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NFHS Survey 2015

After a gap of 10 years Government has recently released the NFHS survey 2015. Since 2005 various surveys have indicated towards significant improvement in health Indicators, the most significant being RCEP (Regional Comprehensive Economic Partnership) survey. However, all of them were non-official surveys therefore they were not reliable for policy perspectives. However only first phase of NFHS survey is released

Key findings of the NFHS survey

(a) Child Health

• Findings for the 13 States of Andhra Pradesh, Bihar, Goa, Haryana, Karnataka, Madhya Pradesh, Meghalaya, Sikkim, Tamil Nadu, Telangana, Tripura, Uttarakhand, West Bengal and 2 Union Territories of Andaman and Nicobar Islands and Pondicherry show promising improvements in maternal and child health and nutrition. All 15 States/Union Territories have rates below 51 deaths per 1,000 live births, although there is considerable variation among the States/Union Territories. Infant mortality rates range from a low of 10 in Andaman and Nicobar Islands to a high of 51 deaths per 1000 live births in Madhya Pradesh. 

• Full immunization coverage among children age 12-23 months varies widely in the 1st Phase States/Union Territories. At least 6 out of 10 children have received full immunization in 12 of the 15 States / Union Territories. In Goa, West Bengal, Sikkim, and Pondicherry more than 4/5th of the children have been fully immunized. Since the last round of National Family Health Survey, the coverage of full immunization among children has increased substantially in the States of Bihar, Madhya Pradesh, Goa, Sikkim, West Bengal and Meghalaya. 

• The results from NFHS-4 in 15 States/Union Territories indicate that fewer children are dying in infancy and early childhood.

(b) Fertility

• All 1st Phase States/Union Territories except Bihar, Madhya Pradesh and Meghalaya have either achieved or maintained replacement level of fertility a major achievement in the past decade. All First Phase States/Union Territories except Bihar, Madhya Pradesh and Meghalaya have either achieved or maintained replacement level of fertility a major achievement in the past decade. 

(C) Access to basic amenities

• Indian families in the 1st Phase households are now more inclined to use improved water and sanitation facilities. Over 2/3rd of households in every State/Union Territory have access to an improved source of drinking water, and more than 90% of households have access to an improved source of drinking water in nine of the 15 States/Union Territories. More than 50% of households have access to improved sanitation facilities in all First Phase States/Union Territories except Bihar and Madhya Pradesh. Use of clean cooking fuel, which reduces the risk of respiratory illness and pollution, varies widely among the 1st Phase States/Union Territories, ranging from only about 18% of households in Bihar to more than 70% of households in Tamil Nadu and more than 80% of households in Pondicherry and Goa.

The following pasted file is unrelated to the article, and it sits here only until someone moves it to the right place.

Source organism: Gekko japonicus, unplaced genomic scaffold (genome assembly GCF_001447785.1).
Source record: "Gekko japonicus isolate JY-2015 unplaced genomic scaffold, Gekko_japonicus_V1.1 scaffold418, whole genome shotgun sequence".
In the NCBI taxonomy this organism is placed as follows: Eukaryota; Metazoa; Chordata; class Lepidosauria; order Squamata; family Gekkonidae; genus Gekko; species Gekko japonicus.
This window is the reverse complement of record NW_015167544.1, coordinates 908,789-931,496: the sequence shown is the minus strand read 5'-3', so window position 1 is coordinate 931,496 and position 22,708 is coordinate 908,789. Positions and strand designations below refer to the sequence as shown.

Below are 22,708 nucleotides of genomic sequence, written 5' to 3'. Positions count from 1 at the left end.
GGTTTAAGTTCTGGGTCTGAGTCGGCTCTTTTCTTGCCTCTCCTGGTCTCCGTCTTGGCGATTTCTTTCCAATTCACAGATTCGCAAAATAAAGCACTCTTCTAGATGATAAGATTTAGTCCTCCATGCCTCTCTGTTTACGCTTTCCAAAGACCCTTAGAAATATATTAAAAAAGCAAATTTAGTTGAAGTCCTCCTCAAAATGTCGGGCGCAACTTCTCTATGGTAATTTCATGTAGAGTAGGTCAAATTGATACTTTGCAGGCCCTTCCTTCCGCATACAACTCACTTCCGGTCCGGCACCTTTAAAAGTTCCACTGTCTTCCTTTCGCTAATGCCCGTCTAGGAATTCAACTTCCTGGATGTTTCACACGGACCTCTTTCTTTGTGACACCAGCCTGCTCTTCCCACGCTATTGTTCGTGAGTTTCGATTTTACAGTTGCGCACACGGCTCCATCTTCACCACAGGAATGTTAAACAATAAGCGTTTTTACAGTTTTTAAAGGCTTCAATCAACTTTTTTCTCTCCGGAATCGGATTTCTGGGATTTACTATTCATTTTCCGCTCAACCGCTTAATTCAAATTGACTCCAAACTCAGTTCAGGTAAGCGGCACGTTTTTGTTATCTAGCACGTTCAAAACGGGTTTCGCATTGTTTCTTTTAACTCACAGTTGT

• Poor nutrition is less common than reported in the last round of National Family Health Survey. Fewer children under five years of age are now found to be stunted, showing intake of improved nutrition. In nine States/Union Territories, less than 1/3rd of children are found too short for their age. 

What does NFHS Survey 2015 indicate?

• The NFHS survey 2015 reaffirmed the findings of the RSOC survey conducted by ministry of child & women in 2013-14 about rapid improvement in indicators related to family health in last 1 decade.

• The survey indicated that infant mortality rate and immunization increased significantly in all 13 states covered in its 1st phase.

• The survey also showed a reduction in maternal mortality rates and institutional deliveries and rapid improvement in the Fertility rates.

•  The survey shown a definite improvement nutrition levels among children

• The rapid improvement in indicators is attributed to many factors which include:

• Government schemes like Janani Suraksha Yojana  and Janani shishu suraksha Karyakaram have played a significant role in improving institutional delivery and reducing maternal mortality rate Indicators. This scheme has led to Better care for women during pregnancy and childbirth.

Reasons for better Indicators

• Better implementation of Schemes like ICDS, mid day meal, SABLA, PDS played an important role in reducing Stunted and Malnutrition levels.

• NRHM also played important role in improving general health 

• Increasing awareness, education and greater availability and choice of birth control options have led to drastic improvement in fertility rate.

Areas of concern

• Though malnutrition and stunting has decreased over the years, still it is found that in Bihar, Madhya Pradesh and Meghalaya more than 40% of children are stunted.

• Anemia has also declined, but still remains widespread. More than half of children are anemic in ten of the 15 States/Union Territories. Similarly, more than half of women are anemic in eleven States/Union Territories.

• Over-nutrition continues to be a health issue for adults. At least 3 in 10 women are overweight or obese in Andaman and Nicobar Islands, Andhra Pradesh, Goa, Puducherry, and Tamil Nadu. 

Conclusion

Though the survey indicated towards definite improvement in most of the indicators, A lot still needs to be done to reach the level achieved by some of our neighboring countries like Bangladesh and Srilanka. The survey indicates the usefulness and positive impact of the schemes like mid day meal, ICDS, PDS AND NRHM, in the light of improvement shown by the survey the incumbent government should relook at their decision of reducing the funds in these schemes in the upcoming budget.

 

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